ursulas_alcove: 19th century engraving of a woman using a drop spindle (Default)
[personal profile] ursulas_alcove
Kind of a bizarre week. We got home safely from the renfaire. The gate count was way down. I am re-evaluating my business. Amazon bought Whole Foods. The weather is more severe these days. We missed a tornado while we were away. Politics and the 24/7 news cycle is trying to scare everyone to death, false reports of Russia starting WWIII. What do all these things have to do with each other?

They are screwing with my business. I am still trying to recover from 2008. Let's start with that. It was the start of the "Great Recession". I had too much inventory and bad sales that year which set me on a bad financial business path. I borrowed money from my business credit card firm because the local bank would not cut me a loan. Then Capital One hiked everyone's interest rate to 18% who had used their "special check". They were sued because of this. We won. I got a check for $5.00. I still have an interest rate of 18%. I have called them many times trying to negotiate this rate down. Nope. This is nail number one and I did it to myself. Never, ever trust a bank. They are not your friend.

Books used to comprise about 60% of my business profit. Now we move onto Amazon. Since everyone started shopping online, the book industry is dead. Yes, books are coming back, however, not soon enough. E-books first. I lost several suppliers. Some just quit and retired. Some were eaten by other businesses who then destroyed the product line. It is very difficult for me to requalify with new suppliers and have minimum orders with three companies when I used to buy from one. A minimum order is usually around $250; however some suppliers require a first time buy of $1000. Yeah, it sucks. And no, many of them only have one title I want to buy. Then we move on to customers who buy books. I can't compete with Amazon's prices. Publishers charge anywhere from 60% to 80% of the cover price to retailers. So my profit on a book is not very high. Thirdly, gas prices went high and shipping costs went up. You get the idea. This really hurt my business too. So that's nail number 2. I zigged when I should have zagged.

Now we get to a couple of factors that have the same impact. Wage gap. With the average person's disposable income shrinking, there is less money available in the marketplace. Then climate change. Storms are becoming more frequent and severe. More likelihood that an event will get rained out or a flash flood will block off the roads to a site. Then there is the 24/7 scare-the-heck out of everyone so they stayed glued to your tv channel people. Results, less cash is spent at a show and attendance is down. It still costs me the same amount of money to get there but I have fewer sales. More shows are becoming marginal. End result is that I travel less because it lowers my costs.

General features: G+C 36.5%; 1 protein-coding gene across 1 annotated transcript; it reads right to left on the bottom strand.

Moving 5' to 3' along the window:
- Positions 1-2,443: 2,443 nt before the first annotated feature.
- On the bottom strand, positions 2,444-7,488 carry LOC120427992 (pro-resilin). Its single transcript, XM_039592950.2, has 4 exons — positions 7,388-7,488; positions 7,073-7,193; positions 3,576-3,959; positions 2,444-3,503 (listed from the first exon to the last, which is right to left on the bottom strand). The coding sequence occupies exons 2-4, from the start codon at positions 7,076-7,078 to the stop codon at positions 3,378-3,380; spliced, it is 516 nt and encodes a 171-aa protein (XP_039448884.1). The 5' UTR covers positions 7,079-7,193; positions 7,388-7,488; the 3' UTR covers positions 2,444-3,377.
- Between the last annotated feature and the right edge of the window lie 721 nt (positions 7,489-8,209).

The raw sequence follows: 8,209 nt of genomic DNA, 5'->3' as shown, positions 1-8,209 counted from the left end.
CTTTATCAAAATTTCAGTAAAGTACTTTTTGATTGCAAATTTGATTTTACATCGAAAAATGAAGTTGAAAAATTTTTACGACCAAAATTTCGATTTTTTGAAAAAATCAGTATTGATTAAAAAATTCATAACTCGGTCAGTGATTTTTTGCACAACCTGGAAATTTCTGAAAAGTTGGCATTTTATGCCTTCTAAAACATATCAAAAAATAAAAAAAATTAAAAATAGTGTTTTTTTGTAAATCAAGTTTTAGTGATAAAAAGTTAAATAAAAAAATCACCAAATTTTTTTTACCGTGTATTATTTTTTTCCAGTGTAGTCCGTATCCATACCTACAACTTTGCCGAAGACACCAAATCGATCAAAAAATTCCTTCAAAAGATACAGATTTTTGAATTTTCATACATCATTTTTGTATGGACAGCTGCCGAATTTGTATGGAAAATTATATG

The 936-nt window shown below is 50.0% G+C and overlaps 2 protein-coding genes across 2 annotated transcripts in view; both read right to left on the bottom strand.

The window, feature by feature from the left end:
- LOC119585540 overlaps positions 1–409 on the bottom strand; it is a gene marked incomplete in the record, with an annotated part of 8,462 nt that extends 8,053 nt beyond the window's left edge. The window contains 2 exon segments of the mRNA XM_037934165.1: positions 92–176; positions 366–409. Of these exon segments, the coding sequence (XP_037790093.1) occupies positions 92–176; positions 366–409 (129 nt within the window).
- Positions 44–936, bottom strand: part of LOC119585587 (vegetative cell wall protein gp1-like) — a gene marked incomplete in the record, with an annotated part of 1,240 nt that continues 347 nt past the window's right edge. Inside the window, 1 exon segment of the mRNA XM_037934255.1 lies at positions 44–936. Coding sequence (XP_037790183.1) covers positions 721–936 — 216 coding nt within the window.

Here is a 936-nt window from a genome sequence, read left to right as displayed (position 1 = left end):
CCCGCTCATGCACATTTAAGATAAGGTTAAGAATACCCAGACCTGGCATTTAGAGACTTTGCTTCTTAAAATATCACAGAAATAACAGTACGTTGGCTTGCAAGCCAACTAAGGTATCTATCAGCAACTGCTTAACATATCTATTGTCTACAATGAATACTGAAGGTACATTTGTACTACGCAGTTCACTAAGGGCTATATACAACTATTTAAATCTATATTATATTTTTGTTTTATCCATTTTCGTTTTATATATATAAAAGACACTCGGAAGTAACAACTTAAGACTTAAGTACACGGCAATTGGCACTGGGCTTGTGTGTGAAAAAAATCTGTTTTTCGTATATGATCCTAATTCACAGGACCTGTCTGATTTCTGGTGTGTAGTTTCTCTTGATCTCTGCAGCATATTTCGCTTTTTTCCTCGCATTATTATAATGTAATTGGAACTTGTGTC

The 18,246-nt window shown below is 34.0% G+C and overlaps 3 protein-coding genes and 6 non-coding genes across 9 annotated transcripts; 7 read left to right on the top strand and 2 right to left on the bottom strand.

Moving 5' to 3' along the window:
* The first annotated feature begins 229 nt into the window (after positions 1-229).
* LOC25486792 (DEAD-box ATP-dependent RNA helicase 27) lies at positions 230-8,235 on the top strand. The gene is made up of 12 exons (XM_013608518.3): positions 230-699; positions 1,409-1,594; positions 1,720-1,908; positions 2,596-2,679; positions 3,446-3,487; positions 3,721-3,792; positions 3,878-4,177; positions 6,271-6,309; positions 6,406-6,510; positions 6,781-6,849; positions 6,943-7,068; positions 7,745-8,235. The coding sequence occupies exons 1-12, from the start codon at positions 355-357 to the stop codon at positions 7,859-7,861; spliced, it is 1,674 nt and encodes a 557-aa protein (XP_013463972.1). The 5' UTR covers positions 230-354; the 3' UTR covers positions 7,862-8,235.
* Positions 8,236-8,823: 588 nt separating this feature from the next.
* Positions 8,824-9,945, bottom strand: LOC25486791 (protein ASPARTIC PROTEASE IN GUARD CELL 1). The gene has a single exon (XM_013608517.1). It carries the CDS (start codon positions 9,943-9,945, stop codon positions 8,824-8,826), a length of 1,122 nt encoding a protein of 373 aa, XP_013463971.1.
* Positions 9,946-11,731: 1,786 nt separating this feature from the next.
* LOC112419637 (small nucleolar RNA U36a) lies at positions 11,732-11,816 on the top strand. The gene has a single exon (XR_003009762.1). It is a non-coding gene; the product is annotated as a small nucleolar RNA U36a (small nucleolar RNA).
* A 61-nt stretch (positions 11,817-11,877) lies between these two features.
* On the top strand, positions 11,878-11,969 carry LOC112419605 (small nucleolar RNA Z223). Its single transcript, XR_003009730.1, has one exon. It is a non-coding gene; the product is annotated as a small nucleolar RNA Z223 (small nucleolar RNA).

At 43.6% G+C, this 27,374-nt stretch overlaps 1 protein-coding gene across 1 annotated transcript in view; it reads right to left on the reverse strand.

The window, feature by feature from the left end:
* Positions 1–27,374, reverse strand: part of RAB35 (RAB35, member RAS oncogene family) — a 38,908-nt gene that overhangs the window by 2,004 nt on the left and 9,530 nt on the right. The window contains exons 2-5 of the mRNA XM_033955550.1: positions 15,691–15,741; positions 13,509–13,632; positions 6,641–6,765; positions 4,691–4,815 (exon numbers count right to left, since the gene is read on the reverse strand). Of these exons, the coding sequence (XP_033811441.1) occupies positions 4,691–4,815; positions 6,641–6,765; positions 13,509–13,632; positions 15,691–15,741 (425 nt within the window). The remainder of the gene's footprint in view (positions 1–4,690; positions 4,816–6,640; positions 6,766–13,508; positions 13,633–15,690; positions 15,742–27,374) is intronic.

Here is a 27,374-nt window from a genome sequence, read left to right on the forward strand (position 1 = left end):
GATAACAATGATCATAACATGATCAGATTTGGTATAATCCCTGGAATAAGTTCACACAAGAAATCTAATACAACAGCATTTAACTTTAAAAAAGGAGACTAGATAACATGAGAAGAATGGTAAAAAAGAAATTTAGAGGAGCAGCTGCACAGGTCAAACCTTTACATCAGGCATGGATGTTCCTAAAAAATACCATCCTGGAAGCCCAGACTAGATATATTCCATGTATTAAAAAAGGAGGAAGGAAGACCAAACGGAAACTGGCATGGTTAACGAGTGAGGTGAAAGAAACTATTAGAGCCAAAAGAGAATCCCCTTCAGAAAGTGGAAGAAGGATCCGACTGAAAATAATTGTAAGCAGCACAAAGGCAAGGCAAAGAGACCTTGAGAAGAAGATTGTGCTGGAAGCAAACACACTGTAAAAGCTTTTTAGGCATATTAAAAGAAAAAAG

Secondary climate change impact: With hotter summers and milder winters, socks are not selling. Wool is not selling. Hats are debatable. As they are hand made and take a lot of time, I don't know what my maximum sales could have been. I can only physically make 100 per year. So I have no upper end metric to compare to.

So I am going to have to think about this real hard. I don't know if I even have a product people still want. It is very likely that I saturated my market or that my market is too narrow or possibly too broad. I need to reinvent myself. Businesses go through cycles just like everything else. Hopefully I can learn a thing or two yet. I will still be around. My product selection may be reduced for a bit while I figure this one out.

Date: 1 Jul 2017 03:43 am (UTC)
haertstitch: (Default)
From: [personal profile] haertstitch
we need to get you into a bigger market?
or rather a different layer
where people can afford more than 2 pairs of sox a year.

trying to find some thing I want to make
while matching it to a need
is really fricken hard. over & over I proved
I'm not psychic not one blooming bit.
not a single head injury has helped.

guess that means none of them were life threatening enough. never mind I could never seem to do well after
I fell out of that tree, or bashed my face on the stairs,
no blood sacrifice ever helped.


there's only so many stitches a hand can do.

once upon a time
people in paris had book shops
they printed the books they wrote and sold them.
no distributers and people went to them to buy books.

don't know the logic of why I wrote that
but it would be nice to produce some thing
and have people come to my house to buy it.



ursulas_alcove: 19th century engraving of a woman using a drop spindle (Default)

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